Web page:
By Naomi Graychase
July 27, 2004
This week’s DefCon 2004 brings a new WiFi Shootout contest that hopes to break last year’s distance of 35.2 miles, achieved with an antenna built from parts bought at a Home Depot.
This week, somewhere deep in the deserts of Las Vegas, a gang of wireless hackers will test their mettle in geekdom’s version of extreme sports — the second Annual DefCon Wi-Fi Shootout. The contest will take place as part of DefCon, a conference in its twelfth year that bills itself as “the largest underground hacking event in the world.”
Carefully orchestrated by a character who calls himself Dark Tangent and his squad of “Goons,” DefCon will take place this year at the Alexis Park Resort in Las Vegas. Eighty bucks in cash will get you an official pass and access to the vendors, speakers, contests and other events that will fill the hackers’ days and nights from July 30 to August 1.
Federal agents surveiling the event are invited to bring along mugs, t-shirts or other paraphernalia from their field offices to trade with Dark Tangent once they’ve been fingered by an attendee in an ongoing contest dubbed, “Spot the Fed.”
The WiFi Shootout commences at an undisclosed location somewhere far from civilization on Friday, July 30th at noon — or, as contest organizers prefer to call it, “1200 hours” — and will end at 6:00 p.m. Saturday. The goal is to achieve the greatest possible connect distance between two 802.11b stations “through innovative engineering and antenna design.” Everyone attending the conference is eligible to compete in teams of two or more.
The contest is divided into four categories: Commercial, Homebrew, Enhanced Power Commercial, and Enhanced Power Homebrew. Teams in the Commercial category will use stock/modified commercial gear and two commercial antennae. The Homebrew teams will employ home-made wireless gear, with the exception of one antenna, which can be commercially available. The Enhanced Power divisions have the same requirements as their corresponding categories, but obviously with amplified power.
Many of last year’s contestants sat in a two-hour traffic jam before arriving at the windy base camp, 4,650 feet above sea level. They transported their own portable power sources, and then attempted to shoot their signals as far as they could down the Great Basin Highway toward another mountain range approximately 40 miles away. Competitors displayed impressive MacGyver-like skills, concocting devices out of everything from Pringles cans to cardboard, duct tape and aluminum foil.
According to Dark Tangent, the Guinness Book of World Records lists the farthest distance for a Wi-Fi link at 310 km, or roughly 192 miles. The Wi-Fi Shootout contest organizers are hoping that this year, that record might be challenged.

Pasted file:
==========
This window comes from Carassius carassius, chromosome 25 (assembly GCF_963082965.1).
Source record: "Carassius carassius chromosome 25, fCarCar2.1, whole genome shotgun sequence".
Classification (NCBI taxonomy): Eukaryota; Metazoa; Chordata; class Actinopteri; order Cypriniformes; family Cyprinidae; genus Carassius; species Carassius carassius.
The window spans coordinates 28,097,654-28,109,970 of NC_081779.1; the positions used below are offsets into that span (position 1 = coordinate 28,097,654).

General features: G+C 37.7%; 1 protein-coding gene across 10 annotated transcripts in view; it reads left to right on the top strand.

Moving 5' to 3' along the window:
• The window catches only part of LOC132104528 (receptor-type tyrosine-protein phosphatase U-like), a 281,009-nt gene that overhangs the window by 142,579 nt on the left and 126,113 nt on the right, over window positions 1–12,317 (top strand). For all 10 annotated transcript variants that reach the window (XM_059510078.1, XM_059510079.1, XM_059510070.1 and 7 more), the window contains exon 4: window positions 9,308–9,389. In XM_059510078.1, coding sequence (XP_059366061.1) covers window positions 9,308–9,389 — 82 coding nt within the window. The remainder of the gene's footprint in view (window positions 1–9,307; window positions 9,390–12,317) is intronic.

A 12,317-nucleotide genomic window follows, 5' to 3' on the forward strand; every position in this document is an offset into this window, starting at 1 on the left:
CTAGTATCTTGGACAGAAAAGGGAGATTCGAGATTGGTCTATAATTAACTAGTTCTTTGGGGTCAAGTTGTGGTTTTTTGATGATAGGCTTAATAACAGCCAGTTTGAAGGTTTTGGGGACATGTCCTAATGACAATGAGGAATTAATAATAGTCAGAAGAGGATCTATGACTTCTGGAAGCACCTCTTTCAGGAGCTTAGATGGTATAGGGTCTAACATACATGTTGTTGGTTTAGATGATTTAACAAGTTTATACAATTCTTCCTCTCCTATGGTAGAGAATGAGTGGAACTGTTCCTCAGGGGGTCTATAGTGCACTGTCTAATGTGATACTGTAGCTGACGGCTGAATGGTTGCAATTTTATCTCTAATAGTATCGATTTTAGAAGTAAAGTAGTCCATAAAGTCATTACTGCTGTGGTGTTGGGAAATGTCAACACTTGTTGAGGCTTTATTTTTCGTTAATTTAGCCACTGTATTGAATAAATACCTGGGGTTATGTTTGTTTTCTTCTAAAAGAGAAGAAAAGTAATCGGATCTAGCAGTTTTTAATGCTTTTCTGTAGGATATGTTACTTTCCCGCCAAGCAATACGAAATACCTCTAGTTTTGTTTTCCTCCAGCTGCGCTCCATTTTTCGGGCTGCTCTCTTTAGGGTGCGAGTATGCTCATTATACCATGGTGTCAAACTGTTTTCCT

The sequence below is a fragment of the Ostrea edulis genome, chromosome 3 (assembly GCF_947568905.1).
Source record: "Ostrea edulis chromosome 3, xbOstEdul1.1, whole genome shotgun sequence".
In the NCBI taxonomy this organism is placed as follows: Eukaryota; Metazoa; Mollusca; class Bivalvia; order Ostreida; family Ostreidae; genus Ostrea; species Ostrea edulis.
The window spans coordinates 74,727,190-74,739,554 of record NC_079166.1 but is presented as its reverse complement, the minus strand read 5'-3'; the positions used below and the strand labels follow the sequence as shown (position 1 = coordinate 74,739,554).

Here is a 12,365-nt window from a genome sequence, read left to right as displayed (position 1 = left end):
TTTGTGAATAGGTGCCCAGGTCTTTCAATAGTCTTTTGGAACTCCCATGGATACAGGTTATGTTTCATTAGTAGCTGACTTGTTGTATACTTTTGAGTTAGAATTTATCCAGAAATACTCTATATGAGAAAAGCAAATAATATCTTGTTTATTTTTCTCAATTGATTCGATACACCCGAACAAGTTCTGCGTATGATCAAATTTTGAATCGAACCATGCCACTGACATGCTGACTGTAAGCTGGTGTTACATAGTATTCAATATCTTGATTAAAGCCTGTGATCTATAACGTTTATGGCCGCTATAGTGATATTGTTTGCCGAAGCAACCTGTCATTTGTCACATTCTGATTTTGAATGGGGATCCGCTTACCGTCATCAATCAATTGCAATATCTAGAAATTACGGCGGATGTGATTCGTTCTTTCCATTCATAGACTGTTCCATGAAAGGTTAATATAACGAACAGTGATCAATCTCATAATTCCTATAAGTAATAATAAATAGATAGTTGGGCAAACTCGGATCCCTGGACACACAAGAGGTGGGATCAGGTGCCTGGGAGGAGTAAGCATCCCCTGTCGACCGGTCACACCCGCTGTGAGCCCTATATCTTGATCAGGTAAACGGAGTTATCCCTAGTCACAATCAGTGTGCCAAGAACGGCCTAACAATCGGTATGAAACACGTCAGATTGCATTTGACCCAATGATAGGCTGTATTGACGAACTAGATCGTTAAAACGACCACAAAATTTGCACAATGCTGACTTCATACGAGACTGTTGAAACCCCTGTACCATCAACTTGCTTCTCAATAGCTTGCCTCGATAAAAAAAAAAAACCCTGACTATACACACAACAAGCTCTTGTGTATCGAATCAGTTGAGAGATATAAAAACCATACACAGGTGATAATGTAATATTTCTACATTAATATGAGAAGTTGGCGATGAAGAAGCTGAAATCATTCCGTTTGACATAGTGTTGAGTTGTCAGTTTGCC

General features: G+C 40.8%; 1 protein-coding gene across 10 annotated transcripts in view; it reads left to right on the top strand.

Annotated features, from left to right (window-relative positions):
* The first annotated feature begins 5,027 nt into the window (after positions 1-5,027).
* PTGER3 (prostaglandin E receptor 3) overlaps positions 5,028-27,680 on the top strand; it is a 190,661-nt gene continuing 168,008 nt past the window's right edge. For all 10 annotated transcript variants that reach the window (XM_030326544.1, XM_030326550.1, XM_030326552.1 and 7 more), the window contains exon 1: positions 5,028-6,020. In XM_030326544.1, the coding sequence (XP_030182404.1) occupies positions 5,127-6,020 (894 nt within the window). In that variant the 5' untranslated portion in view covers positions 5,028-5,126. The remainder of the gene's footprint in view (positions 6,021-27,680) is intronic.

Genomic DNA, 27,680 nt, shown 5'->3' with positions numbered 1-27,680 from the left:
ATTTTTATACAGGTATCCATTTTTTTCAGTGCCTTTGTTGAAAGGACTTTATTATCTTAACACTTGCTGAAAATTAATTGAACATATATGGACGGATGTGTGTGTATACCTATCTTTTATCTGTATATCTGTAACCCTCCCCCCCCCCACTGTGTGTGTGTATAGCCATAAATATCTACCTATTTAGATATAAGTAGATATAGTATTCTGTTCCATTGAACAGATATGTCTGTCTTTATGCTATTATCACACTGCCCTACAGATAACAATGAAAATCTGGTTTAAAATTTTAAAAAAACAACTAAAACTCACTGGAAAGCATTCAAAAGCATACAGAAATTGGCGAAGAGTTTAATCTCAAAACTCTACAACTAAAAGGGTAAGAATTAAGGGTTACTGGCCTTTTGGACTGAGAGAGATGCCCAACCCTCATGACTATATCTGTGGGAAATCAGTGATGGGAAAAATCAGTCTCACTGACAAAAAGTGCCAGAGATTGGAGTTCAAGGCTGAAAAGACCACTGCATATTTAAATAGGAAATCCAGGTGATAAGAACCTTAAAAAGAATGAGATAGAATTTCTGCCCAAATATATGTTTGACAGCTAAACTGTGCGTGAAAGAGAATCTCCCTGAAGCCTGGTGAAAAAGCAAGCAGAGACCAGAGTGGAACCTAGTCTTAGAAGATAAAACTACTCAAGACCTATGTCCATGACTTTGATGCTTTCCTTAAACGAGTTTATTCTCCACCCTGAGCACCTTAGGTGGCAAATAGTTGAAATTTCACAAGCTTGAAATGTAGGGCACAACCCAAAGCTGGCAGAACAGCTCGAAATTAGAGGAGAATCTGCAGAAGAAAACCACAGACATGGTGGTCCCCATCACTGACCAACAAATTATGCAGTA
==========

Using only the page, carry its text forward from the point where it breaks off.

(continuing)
Last year’s winners reached confirmed distances ranging from 5.1061 miles — which was reached using a laptop with a 30mW Lucent Orinoco card, and a home-built directional “cantenna” made from two Hormel Chili cans — and 35.2196 miles, which was reached by the Grand Prize winning team named ASL Rulz. The team used a unique antenna, which was built completely from scratch in the desert using $98 in materials purchased the day before at a local Home Depot.
In addition to the engineering element of the contest, there is a physical component as well. Participants are warned that the nearest bathroom facility could be a 30-mile hike away, and the location is intentionally isolated and exposed to whatever weather the desert decides to unleash that day. Last year’s contestants were subjected to rain, wind, dust and blistering heat.
This year’s Shootout contest has been pulled together by last year’s organizer, Dave Moore, and last year’s Grand Prize winning team, ASLRulz, who will certify all winning distances this year.
Prizes for this year’s event have not been announced, but the first fifty to register get a t-shirt, and last year, prizes included $500 gift certificates to Best Buy or Circuit City, and coveted Pass Badges to next year’s DefCon.
The Wi-Fi Shootout is just one of many ways in which the hackers who attend DefCon can flex their muscles. Other sports include: Lockpick, in which only manual tools can be used by the 72 contestants in their race to quickly pick locks; The DefCon Scavenger Hunt, where contestants have to collect items such as a cow’s head, candles shaped like penises, and uranium; and Dunk the Geek, a philanthropic endeavor which will take place in the pool.
After a long day spent dunking geeks, spotting feds and climbing mountains in order to build antennae out of chicken wire, DefCon goers can also attend a Black and White ball, kick back in front of the DefCon Movie Channel, or listen to a plethora of talks on subjects ranging from “Frustrating OS Fingerprinting with Morph” to “The First International Cyber War: Computer Networks as a Battleground in the Middle East and Beyond.” And while the Wi-Fi Shootout is no Tour De France, on August 1 there will be several very satisfied teams of hackers raising their duct tape or chili cans in victory salutes above the sands of Las Vegas.